One way or another there will be a solution, orderly or catastrophic. Lack of congressional action will result in catastrophe, pushing the national debt and premiums past the breaking point with enormous societal impact.
There will be either political action or inaction in the very near future, either of which will have major impact. Inaction due to political/moral paralysis will ultimately yield to catastrophe.
Action will emerge in either of two primary forms: in a revised semi-competitive private health care insurance market, or in a total government-managed solution, such as Medicare/Medicaid.
With either solution there will be a rationing of care. If there is a private market payment will be made either up front or by insurance premiums. If there’s a public market, governmental regulation will prevail. In either scenario there will be care for some, but not all.
Within a public system a morally relativistic approach would likely prevail with a strong bent toward a secular-humanist world view, involving abortion rights, transgender procedures, euthanasia, and limited care for the disabled and elderly.
With a private insurance model, taking account of present day attitudes, there could be room for differing views, religious or secular, concerning benefits and exclusions. It is probable that the influence of major corporations would slant to a secular view — note the recent controversy of the North Carolina bathroom bill.
Christian Reflection: Health care in its inception and until recently was recognized as a province of the church, involving compassion for neighbors. The preeminence of compassion has largely disappeared, with health care organizations being “managed” by governmental regulations and by payment mandates. The motivation to compassionately serve is perhaps still there, but this compassion is subordinated to the politically calculated interests of the State.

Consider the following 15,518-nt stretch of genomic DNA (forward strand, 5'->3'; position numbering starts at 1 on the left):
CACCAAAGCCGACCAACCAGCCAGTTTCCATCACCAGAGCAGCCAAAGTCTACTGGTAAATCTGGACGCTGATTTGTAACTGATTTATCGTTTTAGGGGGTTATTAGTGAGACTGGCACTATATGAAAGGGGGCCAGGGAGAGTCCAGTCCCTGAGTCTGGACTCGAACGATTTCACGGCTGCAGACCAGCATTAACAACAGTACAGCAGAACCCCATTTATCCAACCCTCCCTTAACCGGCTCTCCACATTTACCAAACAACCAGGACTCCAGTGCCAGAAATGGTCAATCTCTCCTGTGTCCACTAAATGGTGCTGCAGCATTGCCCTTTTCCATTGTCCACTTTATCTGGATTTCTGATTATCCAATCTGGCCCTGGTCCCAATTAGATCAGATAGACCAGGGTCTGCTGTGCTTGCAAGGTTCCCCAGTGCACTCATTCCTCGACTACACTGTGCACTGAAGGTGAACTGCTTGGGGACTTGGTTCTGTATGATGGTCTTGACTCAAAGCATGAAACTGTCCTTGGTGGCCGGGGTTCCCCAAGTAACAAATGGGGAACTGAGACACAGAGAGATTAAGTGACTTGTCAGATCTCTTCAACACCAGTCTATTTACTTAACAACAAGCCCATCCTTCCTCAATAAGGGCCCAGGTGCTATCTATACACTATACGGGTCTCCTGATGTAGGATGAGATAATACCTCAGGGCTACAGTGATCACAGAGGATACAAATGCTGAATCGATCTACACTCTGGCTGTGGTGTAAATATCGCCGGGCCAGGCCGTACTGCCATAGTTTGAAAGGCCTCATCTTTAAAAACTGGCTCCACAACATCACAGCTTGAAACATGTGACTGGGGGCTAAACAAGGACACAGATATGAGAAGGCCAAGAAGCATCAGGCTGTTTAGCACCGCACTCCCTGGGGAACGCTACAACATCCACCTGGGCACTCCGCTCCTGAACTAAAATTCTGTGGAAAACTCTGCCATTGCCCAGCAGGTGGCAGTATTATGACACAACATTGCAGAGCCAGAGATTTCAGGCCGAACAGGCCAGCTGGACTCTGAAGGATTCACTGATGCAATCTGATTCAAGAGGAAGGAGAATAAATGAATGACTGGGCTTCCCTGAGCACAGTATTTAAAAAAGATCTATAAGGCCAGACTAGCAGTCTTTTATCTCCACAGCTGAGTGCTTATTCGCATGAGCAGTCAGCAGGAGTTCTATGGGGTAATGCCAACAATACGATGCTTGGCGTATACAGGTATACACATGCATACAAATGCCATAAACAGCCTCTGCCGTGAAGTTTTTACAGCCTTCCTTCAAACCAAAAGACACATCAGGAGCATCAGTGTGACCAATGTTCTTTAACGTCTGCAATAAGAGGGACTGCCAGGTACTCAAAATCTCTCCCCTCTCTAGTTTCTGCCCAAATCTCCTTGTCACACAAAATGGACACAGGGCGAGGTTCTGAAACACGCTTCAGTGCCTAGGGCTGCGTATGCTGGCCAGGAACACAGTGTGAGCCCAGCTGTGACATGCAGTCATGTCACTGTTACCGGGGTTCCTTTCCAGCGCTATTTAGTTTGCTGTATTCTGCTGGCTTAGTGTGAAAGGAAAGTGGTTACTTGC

In this charged political environment what should be the role of believers and church entities? Should we be less concerned than 100 years ago, when the church in its various forms created the health care institutions? Or do we stand on the sidelines as the parade goes by, not engaging with clear minds and caring hearts? Unfortunately, participating in the politics is necessary. It’s easier to abdicate than to engage.
With the cost of health care at 17 percent of GNP, and climbing, current costs are not sustainable in the context of a global market. Nor are the astronomic premiums sustainable for individuals.
To successfully address our health care difficulties would be a monumental achievement. I don’t have much hope. Powerful and entrenched bastions would have to undergo fundamental change — the pharmaceutical industry, advertising interests, legal professionals, medical specialties, the expectations of the public, etc., etc.
New health care delivery systems must be conceived and allowed to exist in which costs could be meaningfully reduced without a diminished quality of care.
Perhaps an experiment could be done in a sizable community of 100,000 or more where reforms could be attempted. Such a community project would need to be created and managed by public and non-profit entities working in collaboration with representatives of health care providers.
In summary, fixing health care in America is a monumental challenge requiring enlightened leadership and a society willing to rise above self-interest. *